The central point about the Trinamool’s victory in Bengal is this: Bengali Hindus did not choose the BJP. In parts of the state, polarisation may well have worked, particularly in the border districts of central Bengal. But what happened in Jangalmahal – the belt in South Bengal with the lowest percentage of Muslims in the state? The BJP swept this area in the 2019 Lok Sabha election; the Prime Minister held multiple rallies in the area. It was the first section of the state to go to the polls, so there was no Covid effect. And yet, the Trinamool won over 80 per cent of the seats in the area in 2021.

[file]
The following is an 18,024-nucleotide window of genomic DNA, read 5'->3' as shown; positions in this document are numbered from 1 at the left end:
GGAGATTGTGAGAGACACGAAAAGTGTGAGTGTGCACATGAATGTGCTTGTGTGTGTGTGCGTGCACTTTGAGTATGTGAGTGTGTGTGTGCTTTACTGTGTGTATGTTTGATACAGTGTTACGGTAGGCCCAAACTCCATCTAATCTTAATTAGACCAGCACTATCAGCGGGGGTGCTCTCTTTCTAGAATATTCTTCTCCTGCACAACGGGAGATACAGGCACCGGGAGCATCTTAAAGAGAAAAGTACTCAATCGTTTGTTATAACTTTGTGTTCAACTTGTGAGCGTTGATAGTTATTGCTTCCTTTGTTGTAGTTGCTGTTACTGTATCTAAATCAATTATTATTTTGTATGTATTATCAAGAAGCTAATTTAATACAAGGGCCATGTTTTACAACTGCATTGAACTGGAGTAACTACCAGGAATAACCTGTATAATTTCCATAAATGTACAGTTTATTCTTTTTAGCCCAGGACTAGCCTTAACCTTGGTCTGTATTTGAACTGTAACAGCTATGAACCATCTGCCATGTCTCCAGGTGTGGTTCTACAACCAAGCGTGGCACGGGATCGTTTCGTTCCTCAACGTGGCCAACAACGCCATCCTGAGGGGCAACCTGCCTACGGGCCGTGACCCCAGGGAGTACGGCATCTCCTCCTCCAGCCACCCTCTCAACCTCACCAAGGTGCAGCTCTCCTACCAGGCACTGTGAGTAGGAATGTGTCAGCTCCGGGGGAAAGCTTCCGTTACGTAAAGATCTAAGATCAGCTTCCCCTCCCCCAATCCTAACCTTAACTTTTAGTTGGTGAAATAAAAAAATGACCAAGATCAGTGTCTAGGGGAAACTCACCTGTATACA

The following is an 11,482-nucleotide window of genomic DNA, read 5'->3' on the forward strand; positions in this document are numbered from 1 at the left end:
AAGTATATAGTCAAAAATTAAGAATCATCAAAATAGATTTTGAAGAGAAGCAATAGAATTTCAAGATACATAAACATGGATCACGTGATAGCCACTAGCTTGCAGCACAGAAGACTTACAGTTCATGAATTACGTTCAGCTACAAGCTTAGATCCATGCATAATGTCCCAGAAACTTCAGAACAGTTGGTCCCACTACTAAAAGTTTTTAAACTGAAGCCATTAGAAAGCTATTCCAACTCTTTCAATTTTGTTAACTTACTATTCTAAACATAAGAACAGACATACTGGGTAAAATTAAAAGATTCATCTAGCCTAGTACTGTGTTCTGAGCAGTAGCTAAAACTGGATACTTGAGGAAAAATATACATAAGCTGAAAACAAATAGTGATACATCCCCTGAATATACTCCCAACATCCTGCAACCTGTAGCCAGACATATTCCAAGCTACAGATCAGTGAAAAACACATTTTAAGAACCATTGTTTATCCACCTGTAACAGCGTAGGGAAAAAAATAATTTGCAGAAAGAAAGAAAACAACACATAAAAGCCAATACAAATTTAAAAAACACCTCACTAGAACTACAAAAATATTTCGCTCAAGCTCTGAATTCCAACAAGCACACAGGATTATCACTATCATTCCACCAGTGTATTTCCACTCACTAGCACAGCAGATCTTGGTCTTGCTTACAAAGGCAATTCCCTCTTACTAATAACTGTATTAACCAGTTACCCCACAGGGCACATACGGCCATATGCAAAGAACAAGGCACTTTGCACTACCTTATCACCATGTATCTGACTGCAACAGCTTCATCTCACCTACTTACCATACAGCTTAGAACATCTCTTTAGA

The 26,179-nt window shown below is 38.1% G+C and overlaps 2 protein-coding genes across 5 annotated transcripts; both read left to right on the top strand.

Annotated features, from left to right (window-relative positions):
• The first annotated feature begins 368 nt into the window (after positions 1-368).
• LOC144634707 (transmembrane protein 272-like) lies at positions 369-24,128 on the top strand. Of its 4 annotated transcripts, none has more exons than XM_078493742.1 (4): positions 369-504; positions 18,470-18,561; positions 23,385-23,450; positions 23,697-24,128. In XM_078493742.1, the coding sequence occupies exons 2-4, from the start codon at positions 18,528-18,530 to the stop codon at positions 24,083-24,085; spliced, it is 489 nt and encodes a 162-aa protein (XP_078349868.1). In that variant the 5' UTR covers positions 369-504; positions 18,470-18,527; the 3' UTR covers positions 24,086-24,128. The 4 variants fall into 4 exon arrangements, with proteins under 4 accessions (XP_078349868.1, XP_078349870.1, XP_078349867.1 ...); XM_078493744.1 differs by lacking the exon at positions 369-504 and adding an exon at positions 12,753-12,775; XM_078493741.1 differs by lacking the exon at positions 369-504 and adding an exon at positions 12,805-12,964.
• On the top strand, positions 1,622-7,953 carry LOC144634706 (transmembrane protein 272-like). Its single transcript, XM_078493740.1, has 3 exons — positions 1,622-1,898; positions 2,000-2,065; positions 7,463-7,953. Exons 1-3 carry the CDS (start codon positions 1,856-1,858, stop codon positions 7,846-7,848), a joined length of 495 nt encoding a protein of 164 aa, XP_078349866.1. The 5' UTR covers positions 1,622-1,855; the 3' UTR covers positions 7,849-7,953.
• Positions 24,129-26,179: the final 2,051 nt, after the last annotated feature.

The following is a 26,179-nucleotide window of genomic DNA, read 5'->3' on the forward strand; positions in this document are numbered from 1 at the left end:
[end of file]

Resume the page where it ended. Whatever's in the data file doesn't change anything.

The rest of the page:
If anything, the tracts of northern Bengal where the BJP demonstrated its resilience even in this election underline the importance of sub-nationalism to Indian politics today. The home of the Gorkhaland and Kamtapur agitations voted for the BJP not because it is in enamoured of Hindutva, but because the BJP and the Trinamool are just actors in North Bengal’s own sub-regional narrative.